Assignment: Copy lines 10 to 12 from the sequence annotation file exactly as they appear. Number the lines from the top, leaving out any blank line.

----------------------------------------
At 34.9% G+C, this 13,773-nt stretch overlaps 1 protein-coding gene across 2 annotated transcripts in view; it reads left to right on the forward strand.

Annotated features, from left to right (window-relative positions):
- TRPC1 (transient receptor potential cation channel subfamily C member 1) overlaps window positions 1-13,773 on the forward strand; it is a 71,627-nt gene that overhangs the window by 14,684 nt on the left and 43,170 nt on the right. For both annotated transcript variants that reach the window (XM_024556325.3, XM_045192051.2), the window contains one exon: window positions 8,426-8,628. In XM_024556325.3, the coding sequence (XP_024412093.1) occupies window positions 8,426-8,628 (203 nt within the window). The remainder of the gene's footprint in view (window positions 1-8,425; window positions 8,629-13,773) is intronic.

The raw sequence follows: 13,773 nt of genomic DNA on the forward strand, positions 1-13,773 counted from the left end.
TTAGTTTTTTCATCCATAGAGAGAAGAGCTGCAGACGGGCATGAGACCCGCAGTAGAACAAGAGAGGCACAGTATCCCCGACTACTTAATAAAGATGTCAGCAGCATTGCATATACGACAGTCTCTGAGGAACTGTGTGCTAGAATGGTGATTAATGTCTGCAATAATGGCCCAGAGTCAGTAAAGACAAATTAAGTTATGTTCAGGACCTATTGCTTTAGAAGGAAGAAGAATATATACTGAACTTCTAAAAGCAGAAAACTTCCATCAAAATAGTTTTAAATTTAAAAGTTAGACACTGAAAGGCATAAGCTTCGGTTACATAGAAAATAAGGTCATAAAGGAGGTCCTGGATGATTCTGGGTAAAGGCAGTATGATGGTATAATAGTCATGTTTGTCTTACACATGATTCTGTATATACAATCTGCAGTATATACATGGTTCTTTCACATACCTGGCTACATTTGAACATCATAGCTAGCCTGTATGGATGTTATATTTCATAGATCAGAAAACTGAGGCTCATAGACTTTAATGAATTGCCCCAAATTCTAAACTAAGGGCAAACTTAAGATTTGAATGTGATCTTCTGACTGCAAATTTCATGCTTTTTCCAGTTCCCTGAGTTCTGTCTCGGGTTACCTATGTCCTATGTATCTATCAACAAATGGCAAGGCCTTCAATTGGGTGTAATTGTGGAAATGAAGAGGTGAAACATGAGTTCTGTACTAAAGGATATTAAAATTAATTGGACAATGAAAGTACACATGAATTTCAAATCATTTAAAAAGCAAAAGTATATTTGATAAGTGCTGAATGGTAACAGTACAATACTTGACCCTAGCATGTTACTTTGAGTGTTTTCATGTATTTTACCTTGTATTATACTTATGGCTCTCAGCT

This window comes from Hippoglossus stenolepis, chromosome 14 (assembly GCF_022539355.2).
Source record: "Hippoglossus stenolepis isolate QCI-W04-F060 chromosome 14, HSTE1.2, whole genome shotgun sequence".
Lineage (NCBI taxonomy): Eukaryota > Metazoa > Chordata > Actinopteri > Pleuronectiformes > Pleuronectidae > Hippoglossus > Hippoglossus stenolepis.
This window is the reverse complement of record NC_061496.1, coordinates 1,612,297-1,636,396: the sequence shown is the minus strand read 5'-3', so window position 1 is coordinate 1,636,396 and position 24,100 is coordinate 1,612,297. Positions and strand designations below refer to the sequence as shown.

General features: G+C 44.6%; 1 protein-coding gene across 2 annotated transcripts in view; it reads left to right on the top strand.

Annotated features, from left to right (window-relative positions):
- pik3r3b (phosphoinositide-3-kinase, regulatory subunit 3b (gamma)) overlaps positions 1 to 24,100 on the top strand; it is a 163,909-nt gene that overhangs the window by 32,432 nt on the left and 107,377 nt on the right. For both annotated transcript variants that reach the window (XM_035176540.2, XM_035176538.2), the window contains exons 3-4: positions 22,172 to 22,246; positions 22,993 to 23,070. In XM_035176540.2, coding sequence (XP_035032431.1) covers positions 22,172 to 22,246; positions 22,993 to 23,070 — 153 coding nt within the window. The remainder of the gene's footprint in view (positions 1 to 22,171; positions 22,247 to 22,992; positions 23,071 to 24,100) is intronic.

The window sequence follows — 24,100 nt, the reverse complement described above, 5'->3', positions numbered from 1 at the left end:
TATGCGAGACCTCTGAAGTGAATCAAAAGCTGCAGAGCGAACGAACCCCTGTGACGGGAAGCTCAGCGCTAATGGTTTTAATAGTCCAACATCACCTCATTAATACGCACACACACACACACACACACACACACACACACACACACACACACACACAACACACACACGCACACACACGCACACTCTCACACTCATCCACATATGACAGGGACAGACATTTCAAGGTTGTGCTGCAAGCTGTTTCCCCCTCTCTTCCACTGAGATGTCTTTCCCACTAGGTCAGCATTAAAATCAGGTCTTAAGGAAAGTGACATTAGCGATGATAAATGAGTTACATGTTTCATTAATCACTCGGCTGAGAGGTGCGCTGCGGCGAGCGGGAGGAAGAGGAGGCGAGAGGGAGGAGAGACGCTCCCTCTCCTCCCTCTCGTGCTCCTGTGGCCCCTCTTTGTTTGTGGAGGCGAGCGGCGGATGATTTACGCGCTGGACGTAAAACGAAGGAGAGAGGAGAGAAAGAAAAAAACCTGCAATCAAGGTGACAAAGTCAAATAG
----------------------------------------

General features: G+C 44.6%; 1 protein-coding gene across 2 annotated transcripts in view; it reads left to right on the top strand.

Annotated features, from left to right (window-relative positions):
- pik3r3b (phosphoinositide-3-kinase, regulatory subunit 3b (gamma)) overlaps positions 1 to 24,100 on the top strand; it is a 163,909-nt gene that overhangs the window by 32,432 nt on the left and 107,377 nt on the right. For both annotated transcript variants that reach the window (XM_035176540.2, XM_035176538.2), the window contains exons 3-4: positions 22,172 to 22,246; positions 22,993 to 23,070. In XM_035176540.2, coding sequence (XP_035032431.1) covers positions 22,172 to 22,246; positions 22,993 to 23,070 — 153 coding nt within the window. The remainder of the gene's footprint in view (positions 1 to 22,171; positions 22,247 to 22,992; positions 23,071 to 24,100) is intronic.